How To Lose Readers and Alienate People

Photo by istolethetv on Flickr.

A few weeks ago, I received a free book of short stories from an indie author as part of a blog contest. The author of the book didn’t ask for a review, but I gave one anyway. My review, unfortunately, was not very positive. Neither was it scathing — I had a few issues with what I felt were grammatical problems and a couple minor structure issues. I rated it below-average, but was careful to say that I enjoyed the bulk of the short stories (which I did).

A few days ago, the author (whom I will not identify) emailed me to correct me on my criticisms. She told me that I’d mistaken her stylistic choices for grammatical errors and brought up her college pedigree. She implied I didn’t understand how fiction writing “worked” and made suppositions about my own grammatical predilections. According to her, I had undoubtedly expected a dry academic text and not living prose.

Finally, she informed me that the only low ratings she’d ever received on her work came from males, implying pretty clearly that my criticisms stemmed from my gender. To be fair, she did admit that perhaps her assumption was wrong, but let the implied accusation lie anyway.

This email bothered me. Not only because it made some pretty hurtful assumptions in response to a review I felt was both honest and fair — but because it left me very disappointed in the author herself.

I’m not writing this entry to get any cheerleading. I don’t need (or want) reassurance that I’m not sexist, or that the review was fair. That’s all entirely too subjective to determine sans context, and I have no intention of sharing the review or the subsequent correspondence.

Instead, I want to urge you, writers: do not do this.

Here’s the thing. I didn’t think the book was terrible. I didn’t tear it to pieces. I said it had some problems, rated it honestly, and thanked the author for the opportunity to read the book. Obviously, the author was under no obligation to like or agree with my review, but writing me to inform me that my criticisms were invalid, born of ignorance, and possibly sexist? That’s a different matter.

Not every book that an author turns out is a winner. Some of my favorite authors in the world have turned out volumes I think are turkeys. That doesn’t stop me from reading them. I would probably have continued to read this particular author’s work — in fact, I had one of her titles in my shopping cart, thinking I’d try it out and see if I liked it any better. But that email just guaranteed that not only will she never see another sale from me, but also that I’ll have nothing positive to say about her ever again.

Of course, that might not amount to much — I’m not going to name the author in question, because I have no interest in hurting her reputation. One or two lost sales isn’t a big deal, right?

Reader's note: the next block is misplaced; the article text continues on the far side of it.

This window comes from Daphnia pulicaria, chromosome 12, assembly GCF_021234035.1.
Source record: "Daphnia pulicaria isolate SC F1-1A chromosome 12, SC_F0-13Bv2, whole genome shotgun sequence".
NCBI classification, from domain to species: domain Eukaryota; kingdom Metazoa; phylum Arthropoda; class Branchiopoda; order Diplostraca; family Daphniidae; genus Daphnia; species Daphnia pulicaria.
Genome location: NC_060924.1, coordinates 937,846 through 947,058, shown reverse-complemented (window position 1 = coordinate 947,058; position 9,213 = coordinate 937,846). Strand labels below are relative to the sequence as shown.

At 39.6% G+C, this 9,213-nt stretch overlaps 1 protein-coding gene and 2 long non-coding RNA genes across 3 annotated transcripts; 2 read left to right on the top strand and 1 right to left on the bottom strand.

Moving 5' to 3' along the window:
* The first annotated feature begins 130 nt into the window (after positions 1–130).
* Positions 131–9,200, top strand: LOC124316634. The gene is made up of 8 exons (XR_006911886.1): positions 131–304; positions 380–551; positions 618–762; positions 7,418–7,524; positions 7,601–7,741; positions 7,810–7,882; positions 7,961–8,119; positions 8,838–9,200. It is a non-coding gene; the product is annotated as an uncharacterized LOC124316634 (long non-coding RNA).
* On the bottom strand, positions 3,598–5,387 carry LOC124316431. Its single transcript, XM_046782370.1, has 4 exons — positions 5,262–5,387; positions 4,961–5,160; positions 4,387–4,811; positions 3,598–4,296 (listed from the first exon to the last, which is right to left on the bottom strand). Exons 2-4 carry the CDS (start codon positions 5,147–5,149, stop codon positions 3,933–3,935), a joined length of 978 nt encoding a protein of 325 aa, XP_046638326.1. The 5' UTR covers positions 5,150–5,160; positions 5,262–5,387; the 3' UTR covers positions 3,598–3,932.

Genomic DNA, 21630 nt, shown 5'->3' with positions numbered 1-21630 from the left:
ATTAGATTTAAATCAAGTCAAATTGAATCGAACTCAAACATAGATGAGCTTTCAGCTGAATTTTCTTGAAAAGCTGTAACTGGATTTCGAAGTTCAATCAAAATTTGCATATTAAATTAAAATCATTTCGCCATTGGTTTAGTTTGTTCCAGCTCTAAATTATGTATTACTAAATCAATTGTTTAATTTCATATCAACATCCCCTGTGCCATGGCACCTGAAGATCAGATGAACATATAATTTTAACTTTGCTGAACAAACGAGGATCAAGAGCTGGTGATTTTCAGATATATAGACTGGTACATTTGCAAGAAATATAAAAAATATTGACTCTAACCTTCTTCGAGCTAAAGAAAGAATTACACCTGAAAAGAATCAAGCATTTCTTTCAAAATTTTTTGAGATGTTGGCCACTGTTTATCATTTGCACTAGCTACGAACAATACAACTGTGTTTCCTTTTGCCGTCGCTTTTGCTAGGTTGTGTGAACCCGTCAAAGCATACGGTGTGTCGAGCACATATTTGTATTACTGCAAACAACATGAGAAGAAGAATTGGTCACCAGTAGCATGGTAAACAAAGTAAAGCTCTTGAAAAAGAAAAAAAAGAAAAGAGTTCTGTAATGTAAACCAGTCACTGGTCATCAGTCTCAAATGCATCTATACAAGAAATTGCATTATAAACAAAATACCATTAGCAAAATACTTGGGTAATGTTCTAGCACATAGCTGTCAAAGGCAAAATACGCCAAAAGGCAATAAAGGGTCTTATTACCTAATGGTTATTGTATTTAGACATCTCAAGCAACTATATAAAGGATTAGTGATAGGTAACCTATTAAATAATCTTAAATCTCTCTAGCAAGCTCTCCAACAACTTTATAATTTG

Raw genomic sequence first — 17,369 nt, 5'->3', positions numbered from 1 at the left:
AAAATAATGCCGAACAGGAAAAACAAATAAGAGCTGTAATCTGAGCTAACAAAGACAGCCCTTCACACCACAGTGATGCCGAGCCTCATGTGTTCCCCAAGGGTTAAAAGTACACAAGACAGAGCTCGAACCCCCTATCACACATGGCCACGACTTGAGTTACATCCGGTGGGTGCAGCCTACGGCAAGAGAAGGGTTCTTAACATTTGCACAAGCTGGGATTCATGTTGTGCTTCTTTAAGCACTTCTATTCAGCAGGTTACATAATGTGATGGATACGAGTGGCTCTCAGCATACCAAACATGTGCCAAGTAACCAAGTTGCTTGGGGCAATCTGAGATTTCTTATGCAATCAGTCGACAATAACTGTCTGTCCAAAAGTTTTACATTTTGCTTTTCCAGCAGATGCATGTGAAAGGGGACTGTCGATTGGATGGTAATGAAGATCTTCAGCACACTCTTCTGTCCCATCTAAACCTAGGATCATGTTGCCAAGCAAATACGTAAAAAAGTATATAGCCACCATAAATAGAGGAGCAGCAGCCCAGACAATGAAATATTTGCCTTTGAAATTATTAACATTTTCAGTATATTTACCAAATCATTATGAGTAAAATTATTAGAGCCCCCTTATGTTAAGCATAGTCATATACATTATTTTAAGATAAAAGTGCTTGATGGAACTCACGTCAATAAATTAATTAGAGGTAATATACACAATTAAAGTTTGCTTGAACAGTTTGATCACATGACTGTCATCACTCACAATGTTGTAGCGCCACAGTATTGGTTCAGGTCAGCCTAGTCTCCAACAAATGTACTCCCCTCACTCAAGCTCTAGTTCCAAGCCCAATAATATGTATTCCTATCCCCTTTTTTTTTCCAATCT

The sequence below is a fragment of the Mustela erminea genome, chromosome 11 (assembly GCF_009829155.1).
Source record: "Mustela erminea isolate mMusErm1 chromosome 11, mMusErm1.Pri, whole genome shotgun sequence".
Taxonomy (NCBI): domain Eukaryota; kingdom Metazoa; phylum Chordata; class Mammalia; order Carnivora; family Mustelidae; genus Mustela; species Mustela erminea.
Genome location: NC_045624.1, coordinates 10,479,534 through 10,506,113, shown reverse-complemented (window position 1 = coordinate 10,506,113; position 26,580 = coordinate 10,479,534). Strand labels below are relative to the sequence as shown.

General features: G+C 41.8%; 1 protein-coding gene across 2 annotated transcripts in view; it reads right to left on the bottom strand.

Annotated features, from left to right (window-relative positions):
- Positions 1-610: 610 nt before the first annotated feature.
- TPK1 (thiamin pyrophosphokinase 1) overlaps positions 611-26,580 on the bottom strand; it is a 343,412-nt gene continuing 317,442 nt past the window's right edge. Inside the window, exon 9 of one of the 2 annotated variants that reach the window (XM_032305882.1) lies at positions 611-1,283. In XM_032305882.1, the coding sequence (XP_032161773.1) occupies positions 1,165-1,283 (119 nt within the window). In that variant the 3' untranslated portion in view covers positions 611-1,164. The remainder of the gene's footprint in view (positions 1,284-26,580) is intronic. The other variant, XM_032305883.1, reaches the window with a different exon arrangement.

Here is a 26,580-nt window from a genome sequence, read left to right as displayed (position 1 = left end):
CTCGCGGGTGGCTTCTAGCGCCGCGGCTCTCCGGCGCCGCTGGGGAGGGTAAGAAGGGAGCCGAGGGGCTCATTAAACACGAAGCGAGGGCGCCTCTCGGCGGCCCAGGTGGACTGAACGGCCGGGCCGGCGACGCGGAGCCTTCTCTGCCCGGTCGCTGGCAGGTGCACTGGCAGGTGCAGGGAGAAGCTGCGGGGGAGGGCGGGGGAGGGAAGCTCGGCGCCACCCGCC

But to me, this sort of behavior screams one word, loud and clear: Amateur.

Criticism is hard to take, especially if you feel it’s unfair or unwarranted. I look at some of the one-star reviews my favorite authors get, calling them everything short of Hitler himself, and I think about how difficult that must be to swallow — much less disregard.

But that’s kind of what you have to do, if you want to be a professional writer.

Accept that not everyone will love your work or think you’re a visionary. Accept that some people will think you’re pretty damn bad. A few may think you’re the worst thing ever. Fair or not, that’s how it is, especially on the Internet.

By sending this email, the author changed my perception of her permanently. I’ll never look on her work objectively again — assuming I read anything she writes in the future. I’m likely to think (true or not) that she’s only interested in positive reviews of her work. I find it nearly impossible to respect her as a writer, because she sure didn’t respect me as a reader.

Lastly, I fear this will probably have a chilling effect on the indie books I review in the future, as I’ll be disinclined to bring up any negatives for fear of some sort of retaliation. Would you want your readers to feel that way about you? I sure wouldn’t.

Fortunately, not every writer is like this. Only two weeks prior to this incident, I left a review of another author’s work on Goodreads that was pretty far from glowing. I liked the author and enjoyed the book well enough, but I thought it had some pretty significant issues. The author liked my review, told me it was more than fair, and asked if I’d be interested in “beta reading” her next installment. I happily agreed and am looking forward to working with her in the future.

One of these authors will be getting my money, and my positive recommendations, well into the future. The other will not. My ego’s not so large that I think this will make a vast difference either way — but as indie authors, our readers are all we’ve got, and I believe they should be treated with respect. And yeah, that includes me.

So the next time you get a less-than-favorable review and feel an urge to retaliate, ask yourself: is this really how you want to be seen? Do you really want to create an environment where the only readers whose opinions you value and trust are the ones who praise you unequivocally? Do you want to “correct” your critics by telling them they’re wrong to feel the way they do about their work?

Or do you want to be a professional?